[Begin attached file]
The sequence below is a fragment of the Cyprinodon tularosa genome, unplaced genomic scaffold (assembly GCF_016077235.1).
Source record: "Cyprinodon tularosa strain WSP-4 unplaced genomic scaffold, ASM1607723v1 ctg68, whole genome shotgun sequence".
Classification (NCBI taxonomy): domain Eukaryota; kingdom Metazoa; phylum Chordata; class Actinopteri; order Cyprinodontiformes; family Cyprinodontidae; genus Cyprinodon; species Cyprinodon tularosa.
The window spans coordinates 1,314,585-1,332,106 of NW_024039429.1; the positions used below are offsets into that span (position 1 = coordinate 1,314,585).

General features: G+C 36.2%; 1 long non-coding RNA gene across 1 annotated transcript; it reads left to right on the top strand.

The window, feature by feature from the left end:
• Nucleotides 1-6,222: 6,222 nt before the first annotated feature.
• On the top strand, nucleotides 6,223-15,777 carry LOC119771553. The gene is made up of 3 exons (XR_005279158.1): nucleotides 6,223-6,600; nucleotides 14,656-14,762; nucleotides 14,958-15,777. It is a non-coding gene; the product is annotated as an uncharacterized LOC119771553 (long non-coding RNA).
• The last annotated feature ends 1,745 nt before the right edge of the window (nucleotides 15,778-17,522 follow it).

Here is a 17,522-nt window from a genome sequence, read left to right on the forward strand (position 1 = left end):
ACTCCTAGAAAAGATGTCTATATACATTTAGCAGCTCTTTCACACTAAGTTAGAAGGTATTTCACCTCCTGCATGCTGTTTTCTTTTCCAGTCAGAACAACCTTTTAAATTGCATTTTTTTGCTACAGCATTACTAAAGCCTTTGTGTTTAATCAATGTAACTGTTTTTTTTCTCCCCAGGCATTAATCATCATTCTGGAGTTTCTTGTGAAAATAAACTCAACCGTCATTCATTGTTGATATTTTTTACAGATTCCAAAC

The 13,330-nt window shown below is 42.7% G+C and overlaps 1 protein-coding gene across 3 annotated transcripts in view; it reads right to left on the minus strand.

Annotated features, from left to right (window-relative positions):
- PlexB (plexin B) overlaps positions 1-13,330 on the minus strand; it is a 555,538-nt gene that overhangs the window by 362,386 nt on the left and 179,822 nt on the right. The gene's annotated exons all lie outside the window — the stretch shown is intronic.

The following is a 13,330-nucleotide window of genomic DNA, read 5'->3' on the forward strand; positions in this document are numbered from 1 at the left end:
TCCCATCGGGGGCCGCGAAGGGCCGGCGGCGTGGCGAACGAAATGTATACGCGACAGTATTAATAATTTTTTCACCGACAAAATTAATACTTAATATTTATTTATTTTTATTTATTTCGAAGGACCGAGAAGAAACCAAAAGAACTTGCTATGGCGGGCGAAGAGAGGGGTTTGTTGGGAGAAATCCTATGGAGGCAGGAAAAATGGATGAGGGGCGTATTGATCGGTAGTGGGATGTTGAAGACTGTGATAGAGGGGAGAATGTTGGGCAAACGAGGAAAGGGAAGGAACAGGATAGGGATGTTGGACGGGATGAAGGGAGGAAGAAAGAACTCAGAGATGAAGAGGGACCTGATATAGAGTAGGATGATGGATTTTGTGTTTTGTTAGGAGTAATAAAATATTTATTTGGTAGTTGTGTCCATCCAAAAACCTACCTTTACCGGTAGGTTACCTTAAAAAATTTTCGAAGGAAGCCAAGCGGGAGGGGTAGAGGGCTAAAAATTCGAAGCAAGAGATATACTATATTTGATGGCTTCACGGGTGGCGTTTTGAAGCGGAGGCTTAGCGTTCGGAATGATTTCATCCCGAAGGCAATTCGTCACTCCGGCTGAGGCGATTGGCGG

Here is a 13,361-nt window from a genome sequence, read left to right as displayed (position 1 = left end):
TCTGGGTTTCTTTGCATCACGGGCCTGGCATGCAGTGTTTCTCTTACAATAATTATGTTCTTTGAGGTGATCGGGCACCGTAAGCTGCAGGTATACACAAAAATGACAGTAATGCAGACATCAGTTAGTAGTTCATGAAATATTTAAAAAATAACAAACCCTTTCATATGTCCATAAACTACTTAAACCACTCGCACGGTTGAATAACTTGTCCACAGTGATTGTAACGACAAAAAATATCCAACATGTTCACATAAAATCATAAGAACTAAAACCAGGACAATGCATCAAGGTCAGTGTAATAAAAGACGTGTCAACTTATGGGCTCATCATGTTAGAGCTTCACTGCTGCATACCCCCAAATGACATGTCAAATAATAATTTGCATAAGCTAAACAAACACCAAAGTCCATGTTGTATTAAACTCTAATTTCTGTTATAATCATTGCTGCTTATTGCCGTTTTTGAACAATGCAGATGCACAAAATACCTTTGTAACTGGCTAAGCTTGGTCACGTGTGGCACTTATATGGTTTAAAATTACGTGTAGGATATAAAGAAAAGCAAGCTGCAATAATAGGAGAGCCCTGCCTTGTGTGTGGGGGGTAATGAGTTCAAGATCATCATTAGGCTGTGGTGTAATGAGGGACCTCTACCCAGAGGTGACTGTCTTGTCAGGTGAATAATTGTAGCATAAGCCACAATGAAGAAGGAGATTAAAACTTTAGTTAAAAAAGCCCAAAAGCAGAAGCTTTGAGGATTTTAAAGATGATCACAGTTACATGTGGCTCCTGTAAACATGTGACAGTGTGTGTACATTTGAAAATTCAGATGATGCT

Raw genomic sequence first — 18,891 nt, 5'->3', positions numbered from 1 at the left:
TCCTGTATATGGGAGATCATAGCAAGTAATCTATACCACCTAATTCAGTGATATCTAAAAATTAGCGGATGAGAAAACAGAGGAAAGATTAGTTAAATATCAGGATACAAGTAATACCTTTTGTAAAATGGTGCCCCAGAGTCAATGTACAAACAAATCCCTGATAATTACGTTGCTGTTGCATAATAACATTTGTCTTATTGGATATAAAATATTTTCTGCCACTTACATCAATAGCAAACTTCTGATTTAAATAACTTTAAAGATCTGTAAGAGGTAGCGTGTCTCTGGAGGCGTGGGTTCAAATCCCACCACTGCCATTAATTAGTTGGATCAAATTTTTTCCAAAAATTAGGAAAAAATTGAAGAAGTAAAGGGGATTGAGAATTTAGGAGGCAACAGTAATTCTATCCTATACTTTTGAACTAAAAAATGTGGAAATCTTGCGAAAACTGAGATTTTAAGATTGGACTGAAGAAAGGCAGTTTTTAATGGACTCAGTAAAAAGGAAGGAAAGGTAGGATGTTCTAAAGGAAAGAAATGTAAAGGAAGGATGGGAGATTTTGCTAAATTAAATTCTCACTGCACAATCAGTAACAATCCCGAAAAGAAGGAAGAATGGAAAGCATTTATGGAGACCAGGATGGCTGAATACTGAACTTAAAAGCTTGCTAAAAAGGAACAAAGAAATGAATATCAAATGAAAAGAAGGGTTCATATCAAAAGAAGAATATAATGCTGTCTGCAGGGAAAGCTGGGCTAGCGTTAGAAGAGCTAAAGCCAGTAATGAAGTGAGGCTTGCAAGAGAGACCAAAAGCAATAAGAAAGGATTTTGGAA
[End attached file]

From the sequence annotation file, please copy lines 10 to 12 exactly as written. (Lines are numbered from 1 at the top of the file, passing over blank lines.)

Here is a 17,522-nt window from a genome sequence, read left to right on the forward strand (position 1 = left end):
ACTCCTAGAAAAGATGTCTATATACATTTAGCAGCTCTTTCACACTAAGTTAGAAGGTATTTCACCTCCTGCATGCTGTTTTCTTTTCCAGTCAGAACAACCTTTTAAATTGCATTTTTTTGCTACAGCATTACTAAAGCCTTTGTGTTTAATCAATGTAACTGTTTTTTTTCTCCCCAGGCATTAATCATCATTCTGGAGTTTCTTGTGAAAATAAACTCAACCGTCATTCATTGTTGATATTTTTTACAGATTCCAAAC

The 13,330-nt window shown below is 42.7% G+C and overlaps 1 protein-coding gene across 3 annotated transcripts in view; it reads right to left on the minus strand.